Hitler was determined to unite all German-speaking people in Europe. In March 1938, Hitler annexed his homeland of Austria to Germany, creating a single nation. Hitler referred to this action as the Anschluss – or union in German. The Allies did not care to get involved; to them, the annexation of Austria and Hitler’s remilitarization of the Rhineland (Germany’s border with France) was not worth another war, despite the fact that it violated the Treaty of Versailles that ended the Great War (WWI). France was concerned about this ambitious move, but they could not act without British support. In addition, Germany was seen as a barrier against the Soviets.
In September 1938, Germany encouraged the 3 million German speakers who lived in the western rim of Czechoslovakia to demand self-government. The concept of “self determination” was a key idea following WWI. At the Munich Conference, Britain and France chose appeasement and persuaded Czechoslovakia to surrender the Sudetenland, and the area was annexed to Germany without a fight. British Prime Minister Neville Chamberlain declared to cheering crowds that “peace for our time” had been achieved. Winston Churchill declared, “They had to choose between war and dishonor, they chose dishonor; they will have war.” Czechoslovakia and their ally the Soviet Union were not invited to this conference. In March 1939, the Nazis captured the rest of Czechoslovakia, which did not speak German.
More Land for the Nazis
In April 1939, Hitler demanded the international, independent city of Danzig and the Polish Corridor, which he also received without a fight. A few months later, in August 1939, Hitler and Stalin signed the Nazi-Soviet (non-aggression) Pact, wherein they privately agreed not to fight if either party went to war and to divide up Poland and the rest of Eastern Europe. This pact was a precursor to the Nazi invasion of Poland on September 1, 1939, which is considered the beginning of WWII in Europe. Hitler broke the pact when he invaded Russia on June 22, 1941.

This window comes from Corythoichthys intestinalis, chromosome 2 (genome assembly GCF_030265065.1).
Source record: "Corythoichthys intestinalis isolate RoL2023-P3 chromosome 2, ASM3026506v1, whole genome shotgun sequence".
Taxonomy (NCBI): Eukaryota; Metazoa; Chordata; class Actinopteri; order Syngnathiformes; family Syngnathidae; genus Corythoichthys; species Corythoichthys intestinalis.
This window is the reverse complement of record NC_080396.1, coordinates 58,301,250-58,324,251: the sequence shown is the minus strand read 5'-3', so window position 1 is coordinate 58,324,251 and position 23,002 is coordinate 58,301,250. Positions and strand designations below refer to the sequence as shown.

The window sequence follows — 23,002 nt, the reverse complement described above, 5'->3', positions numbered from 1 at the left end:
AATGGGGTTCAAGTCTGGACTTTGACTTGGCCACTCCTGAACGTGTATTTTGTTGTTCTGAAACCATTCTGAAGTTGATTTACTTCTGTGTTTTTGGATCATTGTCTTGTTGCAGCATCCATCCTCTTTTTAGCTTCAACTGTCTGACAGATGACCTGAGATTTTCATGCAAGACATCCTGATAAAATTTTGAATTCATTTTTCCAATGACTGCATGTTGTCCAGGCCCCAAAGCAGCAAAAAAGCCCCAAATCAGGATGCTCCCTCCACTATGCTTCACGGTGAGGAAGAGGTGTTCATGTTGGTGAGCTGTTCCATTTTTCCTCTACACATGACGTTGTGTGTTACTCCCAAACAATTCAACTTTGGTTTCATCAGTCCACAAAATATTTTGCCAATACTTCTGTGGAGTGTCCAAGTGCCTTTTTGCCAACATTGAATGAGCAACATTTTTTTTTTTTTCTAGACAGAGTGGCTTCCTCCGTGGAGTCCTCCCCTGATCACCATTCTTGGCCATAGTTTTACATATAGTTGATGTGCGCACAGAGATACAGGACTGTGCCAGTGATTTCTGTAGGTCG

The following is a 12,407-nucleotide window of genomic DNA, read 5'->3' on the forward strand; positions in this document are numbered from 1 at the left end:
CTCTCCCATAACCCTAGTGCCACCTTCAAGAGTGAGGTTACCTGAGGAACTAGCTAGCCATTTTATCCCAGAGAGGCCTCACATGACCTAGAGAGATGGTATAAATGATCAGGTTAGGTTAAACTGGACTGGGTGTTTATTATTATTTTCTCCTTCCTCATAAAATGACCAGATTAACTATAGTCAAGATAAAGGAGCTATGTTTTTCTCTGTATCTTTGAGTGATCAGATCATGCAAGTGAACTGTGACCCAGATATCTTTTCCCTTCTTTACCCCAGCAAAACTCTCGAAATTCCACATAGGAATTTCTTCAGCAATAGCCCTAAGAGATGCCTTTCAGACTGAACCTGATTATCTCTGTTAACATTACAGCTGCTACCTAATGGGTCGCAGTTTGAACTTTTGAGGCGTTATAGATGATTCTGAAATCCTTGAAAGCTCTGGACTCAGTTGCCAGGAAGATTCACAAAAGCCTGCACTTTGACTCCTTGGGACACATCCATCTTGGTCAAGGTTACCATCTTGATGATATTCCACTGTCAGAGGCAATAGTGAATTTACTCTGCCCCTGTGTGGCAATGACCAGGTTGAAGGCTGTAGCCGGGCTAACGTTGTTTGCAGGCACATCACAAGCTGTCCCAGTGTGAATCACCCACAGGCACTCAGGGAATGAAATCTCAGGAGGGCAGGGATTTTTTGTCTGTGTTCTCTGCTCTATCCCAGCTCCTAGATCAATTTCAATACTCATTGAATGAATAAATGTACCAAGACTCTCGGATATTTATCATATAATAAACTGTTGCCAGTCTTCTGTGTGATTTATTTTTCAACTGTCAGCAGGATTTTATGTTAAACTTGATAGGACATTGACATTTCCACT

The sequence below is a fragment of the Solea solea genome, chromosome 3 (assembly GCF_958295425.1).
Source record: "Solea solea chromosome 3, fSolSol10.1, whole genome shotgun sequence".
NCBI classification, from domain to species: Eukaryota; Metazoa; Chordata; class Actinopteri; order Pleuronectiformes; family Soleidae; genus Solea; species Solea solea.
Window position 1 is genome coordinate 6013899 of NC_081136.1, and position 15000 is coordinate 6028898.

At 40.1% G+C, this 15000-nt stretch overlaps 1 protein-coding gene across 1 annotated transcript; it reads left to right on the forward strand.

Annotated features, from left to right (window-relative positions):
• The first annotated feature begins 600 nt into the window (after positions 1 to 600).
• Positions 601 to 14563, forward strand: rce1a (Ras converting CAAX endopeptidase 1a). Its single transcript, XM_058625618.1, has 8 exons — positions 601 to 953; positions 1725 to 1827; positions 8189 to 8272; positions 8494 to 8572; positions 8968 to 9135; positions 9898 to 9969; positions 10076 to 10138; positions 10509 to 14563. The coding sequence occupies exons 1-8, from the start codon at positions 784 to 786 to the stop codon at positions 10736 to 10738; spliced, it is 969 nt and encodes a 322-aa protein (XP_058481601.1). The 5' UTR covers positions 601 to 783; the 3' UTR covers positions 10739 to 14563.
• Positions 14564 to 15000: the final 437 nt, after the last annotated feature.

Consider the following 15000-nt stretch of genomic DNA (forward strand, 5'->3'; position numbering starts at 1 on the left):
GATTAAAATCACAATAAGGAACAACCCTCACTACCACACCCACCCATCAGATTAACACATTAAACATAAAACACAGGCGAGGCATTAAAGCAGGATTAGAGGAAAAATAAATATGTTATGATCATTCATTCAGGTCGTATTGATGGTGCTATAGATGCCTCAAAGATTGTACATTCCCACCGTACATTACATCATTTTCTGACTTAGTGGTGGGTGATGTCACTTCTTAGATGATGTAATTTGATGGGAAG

The world is on edge, waiting to see what develops on the Russian/Ukrainian front. Again, for the third time during the Olympic games, Putin has initiated an aggressive action to takeover a chunk of former Soviet territory. American citizens have been advised to leave Ukraine immediately. Some Americans understand Putin’s rationale for securing a Russia-friendly or at least a neutral Ukraine. Others see any acquiescence of Putin’s demands as weakness on the part of the West. Either way, no one wants this standoff between Putin and Biden to escalate to a nuclear level.
Dickinson, Peter. atlanticcouncil.org. “The 2008 Russo-Georgian War: Putin’s Green Light,” August 7, 2021. https://www.atlanticcouncil.org/blogs/ukrainealert/the-2008-russo-georgian-war-putins-green-light/
Duben, Bjorn Alexander. LSE (London School of Economics). “There is no Ukraine: Fact-Checking the Kremlin’s Version of Ukrainian History,” July 1, 2020. https://blogs.lse.ac.uk/lseih/2020/07/01/there-is-no-ukraine-fact-checking-the-kremlins-version-of-ukrainian-history/
Kofman, Michael. warontheocks.com. “The August War, Ten Years On: A Retrospective on the Russo-Georgian War,” August 17, 2018. https://warontherocks.com/2018/08/the-august-war-ten-years-on-a-retrospective-on-the-russo-georgian-war/
Pifer, Steven. brookings.edu. “Crimea: Six years free illegal annexation,” March 17, 2020. https://brookings.edu/blog/order-from-chaos-/2020/03/17/crimea-six-years-after-illegal-annexation/
Reid, Sarah. bbc.com. “Celebrating a nation that doesn’t exist.” February 6, 2020. https://www.bbc.com/travel/article/20200205-celebrating-a-nation-that-doesnt-exist/
Skorkin, Konstantine. Carnegie Moscow Center. “Merge and Rule: What’s in Store for the Donetsk and Luhansk Republics,” March 16, 2021. https://carnegiemoscow.org/commentary/84089
Volker, Kurt. Center for European Policy Analysis (CEPA). “Don’t Let Russia Fool You About the Minsk Agreements,” December 16, 2021. https://cepa.org/dont-let-russia-fool-you-about-the-minsk-agreemants/